Signs and Symptoms of Compulsive Eating Disorder

Signs and Symptoms of Compulsive Eating Disorder

A compulsive eating disorder, also known as binge eating, is the consumption of huge amounts of food and the inability to stop such behavior. Compulsive eating disorder is the most common of the eating disorders, including anorexia and bulimia. Health experts believe that compulsive eating disorder may be caused by physical, emotional or sexual abuse, depression and an obsession with dieting and body image (body dysmorphia). Certain signs and symptoms may reveal if someone has a binge eating disorder.

Excessive Food Amounts
Someone with a compulsive eating disorder will eat a large amount of food at one sitting. They will eat quickly, stuffing food into their mouths as fast as possible. Secretly stashing food away is also a sign of compulsive eating. The compulsive eater may collect empty food containers and hoard them away. They eat until they are past being full and may become nauseous. Hunger has nothing to do with the compulsive eater. They eat whether they are hungry or not. Most compulsive eaters are overweight as they do not purge the food they eat, but some binge eaters may have a normal weight.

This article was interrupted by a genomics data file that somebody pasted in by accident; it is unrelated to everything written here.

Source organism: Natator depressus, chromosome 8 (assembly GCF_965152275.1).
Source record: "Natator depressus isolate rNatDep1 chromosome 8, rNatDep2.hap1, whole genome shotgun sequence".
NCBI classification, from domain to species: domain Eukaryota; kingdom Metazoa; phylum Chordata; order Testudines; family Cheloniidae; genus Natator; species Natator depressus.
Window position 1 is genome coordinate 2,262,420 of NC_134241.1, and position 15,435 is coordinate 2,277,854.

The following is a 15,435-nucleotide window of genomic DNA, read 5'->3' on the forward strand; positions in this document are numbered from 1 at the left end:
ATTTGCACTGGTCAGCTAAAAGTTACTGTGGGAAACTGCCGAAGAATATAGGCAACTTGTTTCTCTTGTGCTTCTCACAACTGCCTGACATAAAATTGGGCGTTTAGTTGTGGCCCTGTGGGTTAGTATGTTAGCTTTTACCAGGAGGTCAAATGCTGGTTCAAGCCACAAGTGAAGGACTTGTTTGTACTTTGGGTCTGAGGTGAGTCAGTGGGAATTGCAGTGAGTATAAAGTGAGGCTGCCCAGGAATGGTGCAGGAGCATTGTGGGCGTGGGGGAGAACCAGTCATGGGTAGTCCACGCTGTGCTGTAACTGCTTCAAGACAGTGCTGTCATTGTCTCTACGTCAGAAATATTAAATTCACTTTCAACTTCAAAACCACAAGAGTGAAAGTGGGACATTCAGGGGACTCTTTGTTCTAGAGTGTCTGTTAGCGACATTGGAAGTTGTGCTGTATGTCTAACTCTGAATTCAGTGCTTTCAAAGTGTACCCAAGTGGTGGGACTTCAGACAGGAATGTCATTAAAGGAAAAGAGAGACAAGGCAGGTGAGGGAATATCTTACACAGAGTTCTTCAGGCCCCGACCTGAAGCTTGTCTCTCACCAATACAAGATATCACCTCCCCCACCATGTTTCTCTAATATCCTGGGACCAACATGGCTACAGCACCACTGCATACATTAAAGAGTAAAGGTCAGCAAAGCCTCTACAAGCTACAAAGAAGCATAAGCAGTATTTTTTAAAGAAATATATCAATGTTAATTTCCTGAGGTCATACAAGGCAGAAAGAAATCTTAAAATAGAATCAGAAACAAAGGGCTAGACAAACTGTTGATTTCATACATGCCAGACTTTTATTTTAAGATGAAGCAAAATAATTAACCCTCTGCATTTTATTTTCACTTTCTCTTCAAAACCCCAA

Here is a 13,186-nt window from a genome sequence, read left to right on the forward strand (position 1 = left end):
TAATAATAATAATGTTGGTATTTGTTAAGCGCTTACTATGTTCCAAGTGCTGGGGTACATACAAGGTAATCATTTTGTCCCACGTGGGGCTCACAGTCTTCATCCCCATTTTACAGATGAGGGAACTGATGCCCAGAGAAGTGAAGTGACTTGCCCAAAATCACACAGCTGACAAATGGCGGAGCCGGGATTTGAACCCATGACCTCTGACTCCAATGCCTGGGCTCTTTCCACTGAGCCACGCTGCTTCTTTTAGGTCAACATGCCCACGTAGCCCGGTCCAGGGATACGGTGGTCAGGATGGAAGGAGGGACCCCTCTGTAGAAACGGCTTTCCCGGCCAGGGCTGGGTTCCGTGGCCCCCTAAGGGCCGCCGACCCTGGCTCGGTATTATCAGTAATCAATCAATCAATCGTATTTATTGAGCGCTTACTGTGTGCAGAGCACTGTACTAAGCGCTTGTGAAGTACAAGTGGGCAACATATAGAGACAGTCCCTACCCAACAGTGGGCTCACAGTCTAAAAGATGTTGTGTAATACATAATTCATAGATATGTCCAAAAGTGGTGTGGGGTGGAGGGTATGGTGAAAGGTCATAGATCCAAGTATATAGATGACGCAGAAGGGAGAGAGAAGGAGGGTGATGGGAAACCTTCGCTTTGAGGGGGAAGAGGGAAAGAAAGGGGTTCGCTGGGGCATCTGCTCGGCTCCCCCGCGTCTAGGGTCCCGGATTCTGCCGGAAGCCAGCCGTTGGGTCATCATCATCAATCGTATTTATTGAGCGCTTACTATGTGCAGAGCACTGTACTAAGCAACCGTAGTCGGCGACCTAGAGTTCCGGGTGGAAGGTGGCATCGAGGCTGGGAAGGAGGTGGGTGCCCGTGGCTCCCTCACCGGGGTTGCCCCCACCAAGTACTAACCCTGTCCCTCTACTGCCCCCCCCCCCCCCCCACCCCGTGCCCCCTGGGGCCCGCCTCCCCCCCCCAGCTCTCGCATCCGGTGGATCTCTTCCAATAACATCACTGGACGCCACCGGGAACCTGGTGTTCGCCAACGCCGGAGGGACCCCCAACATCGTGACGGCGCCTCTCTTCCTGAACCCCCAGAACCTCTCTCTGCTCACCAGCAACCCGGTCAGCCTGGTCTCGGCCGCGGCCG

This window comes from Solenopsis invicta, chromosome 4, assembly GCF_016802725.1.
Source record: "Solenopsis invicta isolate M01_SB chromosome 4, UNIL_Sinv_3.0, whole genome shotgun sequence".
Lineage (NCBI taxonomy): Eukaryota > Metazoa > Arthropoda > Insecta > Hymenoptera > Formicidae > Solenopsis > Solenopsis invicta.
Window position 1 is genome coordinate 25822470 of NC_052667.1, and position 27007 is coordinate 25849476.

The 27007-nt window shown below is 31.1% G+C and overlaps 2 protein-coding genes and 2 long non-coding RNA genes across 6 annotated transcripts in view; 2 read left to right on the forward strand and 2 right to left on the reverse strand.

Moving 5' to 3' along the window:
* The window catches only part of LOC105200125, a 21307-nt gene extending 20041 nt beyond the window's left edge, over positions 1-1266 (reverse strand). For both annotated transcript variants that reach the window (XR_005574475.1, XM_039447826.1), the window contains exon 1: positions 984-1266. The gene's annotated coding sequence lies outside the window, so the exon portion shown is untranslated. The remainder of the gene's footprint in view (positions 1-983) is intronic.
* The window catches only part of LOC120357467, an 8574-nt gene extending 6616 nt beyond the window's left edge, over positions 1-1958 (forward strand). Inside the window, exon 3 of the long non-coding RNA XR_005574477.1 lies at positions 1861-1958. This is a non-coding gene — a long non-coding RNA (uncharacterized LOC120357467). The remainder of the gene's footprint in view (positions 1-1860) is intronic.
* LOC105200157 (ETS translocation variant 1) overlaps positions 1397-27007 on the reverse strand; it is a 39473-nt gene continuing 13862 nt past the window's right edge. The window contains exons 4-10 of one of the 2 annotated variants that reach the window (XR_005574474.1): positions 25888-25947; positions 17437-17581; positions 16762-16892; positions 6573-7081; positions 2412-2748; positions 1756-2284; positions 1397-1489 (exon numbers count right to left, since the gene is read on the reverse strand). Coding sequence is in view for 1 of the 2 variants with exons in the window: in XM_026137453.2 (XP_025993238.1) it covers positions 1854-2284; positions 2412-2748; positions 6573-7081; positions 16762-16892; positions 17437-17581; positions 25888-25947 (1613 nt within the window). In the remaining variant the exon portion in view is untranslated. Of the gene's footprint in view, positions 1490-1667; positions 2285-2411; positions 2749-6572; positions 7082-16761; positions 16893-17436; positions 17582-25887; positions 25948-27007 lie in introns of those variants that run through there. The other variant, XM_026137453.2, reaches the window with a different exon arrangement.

A person may experience distress during and after compulsive eating. Bouts of depression may surface and lead to more binge eating. She may feel guilty or disgusted with herself for the lack of self-control when eating. She may want to eat alone because she is ashamed of the way she eats and how much she eats.

Someone with a compulsive eating disorder obsesses about food. They will think about food constantly, anticipating the next meal and what will be consumed. This is an unhealthy obsession that the sufferer feels powerless to control. Food dominates their life, and they feel they cannot escape it.

People with a compulsive eating disorder may develop diseases and complications from their unhealthy lifestyle, including diabetes, gall bladder attacks, high blood pressure, intestinal problems, heart disease, panic attacks and sleep apnea. If you or someone you know suffers from a compulsive eating disorder, seek out medical help. A physician can prescribe medications, and there are excellent organizations available for therapeutic modalities, including OA (Overeaters Anonymous).